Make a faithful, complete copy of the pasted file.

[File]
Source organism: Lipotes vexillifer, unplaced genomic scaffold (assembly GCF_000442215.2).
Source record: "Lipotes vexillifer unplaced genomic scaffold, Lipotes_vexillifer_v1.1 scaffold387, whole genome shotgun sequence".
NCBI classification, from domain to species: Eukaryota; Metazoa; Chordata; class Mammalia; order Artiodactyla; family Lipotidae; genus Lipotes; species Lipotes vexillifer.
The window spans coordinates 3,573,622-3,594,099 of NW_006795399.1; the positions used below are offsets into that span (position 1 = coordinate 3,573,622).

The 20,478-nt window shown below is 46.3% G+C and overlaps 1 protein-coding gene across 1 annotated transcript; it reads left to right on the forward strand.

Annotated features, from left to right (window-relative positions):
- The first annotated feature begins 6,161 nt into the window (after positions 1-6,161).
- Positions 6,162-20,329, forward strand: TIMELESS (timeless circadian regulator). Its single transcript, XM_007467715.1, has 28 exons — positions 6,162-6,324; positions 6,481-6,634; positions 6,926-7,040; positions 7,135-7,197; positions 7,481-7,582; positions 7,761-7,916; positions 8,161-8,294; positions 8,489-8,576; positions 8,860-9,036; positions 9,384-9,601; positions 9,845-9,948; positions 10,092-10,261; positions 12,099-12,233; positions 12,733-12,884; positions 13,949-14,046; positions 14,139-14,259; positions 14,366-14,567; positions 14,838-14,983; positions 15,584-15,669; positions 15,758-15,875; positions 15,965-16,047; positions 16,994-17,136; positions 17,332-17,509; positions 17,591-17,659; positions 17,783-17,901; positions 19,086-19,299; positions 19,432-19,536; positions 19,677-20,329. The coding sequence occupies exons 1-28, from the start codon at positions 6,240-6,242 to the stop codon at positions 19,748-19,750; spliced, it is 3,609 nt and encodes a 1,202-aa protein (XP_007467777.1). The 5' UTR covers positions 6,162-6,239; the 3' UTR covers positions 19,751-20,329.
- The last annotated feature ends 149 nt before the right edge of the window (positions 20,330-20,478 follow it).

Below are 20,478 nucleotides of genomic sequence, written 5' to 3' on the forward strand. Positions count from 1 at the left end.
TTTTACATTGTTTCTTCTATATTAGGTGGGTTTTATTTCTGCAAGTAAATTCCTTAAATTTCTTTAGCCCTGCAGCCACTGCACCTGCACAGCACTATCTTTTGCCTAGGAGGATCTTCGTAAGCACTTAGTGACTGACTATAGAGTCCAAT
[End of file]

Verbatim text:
Source organism: Lipotes vexillifer, unplaced genomic scaffold (assembly GCF_000442215.2).
Source record: "Lipotes vexillifer unplaced genomic scaffold, Lipotes_vexillifer_v1.1 scaffold387, whole genome shotgun sequence".
NCBI classification, from domain to species: Eukaryota; Metazoa; Chordata; class Mammalia; order Artiodactyla; family Lipotidae; genus Lipotes; species Lipotes vexillifer.
The window spans coordinates 3,573,622-3,594,099 of NW_006795399.1; the positions used below are offsets into that span (position 1 = coordinate 3,573,622).

The 20,478-nt window shown below is 46.3% G+C and overlaps 1 protein-coding gene across 1 annotated transcript; it reads left to right on the forward strand.

Annotated features, from left to right (window-relative positions):
- The first annotated feature begins 6,161 nt into the window (after positions 1-6,161).
- Positions 6,162-20,329, forward strand: TIMELESS (timeless circadian regulator). Its single transcript, XM_007467715.1, has 28 exons — positions 6,162-6,324; positions 6,481-6,634; positions 6,926-7,040; positions 7,135-7,197; positions 7,481-7,582; positions 7,761-7,916; positions 8,161-8,294; positions 8,489-8,576; positions 8,860-9,036; positions 9,384-9,601; positions 9,845-9,948; positions 10,092-10,261; positions 12,099-12,233; positions 12,733-12,884; positions 13,949-14,046; positions 14,139-14,259; positions 14,366-14,567; positions 14,838-14,983; positions 15,584-15,669; positions 15,758-15,875; positions 15,965-16,047; positions 16,994-17,136; positions 17,332-17,509; positions 17,591-17,659; positions 17,783-17,901; positions 19,086-19,299; positions 19,432-19,536; positions 19,677-20,329. The coding sequence occupies exons 1-28, from the start codon at positions 6,240-6,242 to the stop codon at positions 19,748-19,750; spliced, it is 3,609 nt and encodes a 1,202-aa protein (XP_007467777.1). The 5' UTR covers positions 6,162-6,239; the 3' UTR covers positions 19,751-20,329.
- The last annotated feature ends 149 nt before the right edge of the window (positions 20,330-20,478 follow it).

Below are 20,478 nucleotides of genomic sequence, written 5' to 3' on the forward strand. Positions count from 1 at the left end.
TTTTACATTGTTTCTTCTATATTAGGTGGGTTTTATTTCTGCAAGTAAATTCCTTAAATTTCTTTAGCCCTGCAGCCACTGCACCTGCACAGCACTATCTTTTGCCTAGGAGGATCTTCGTAAGCACTTAGTGACTGACTATAGAGTCCAAT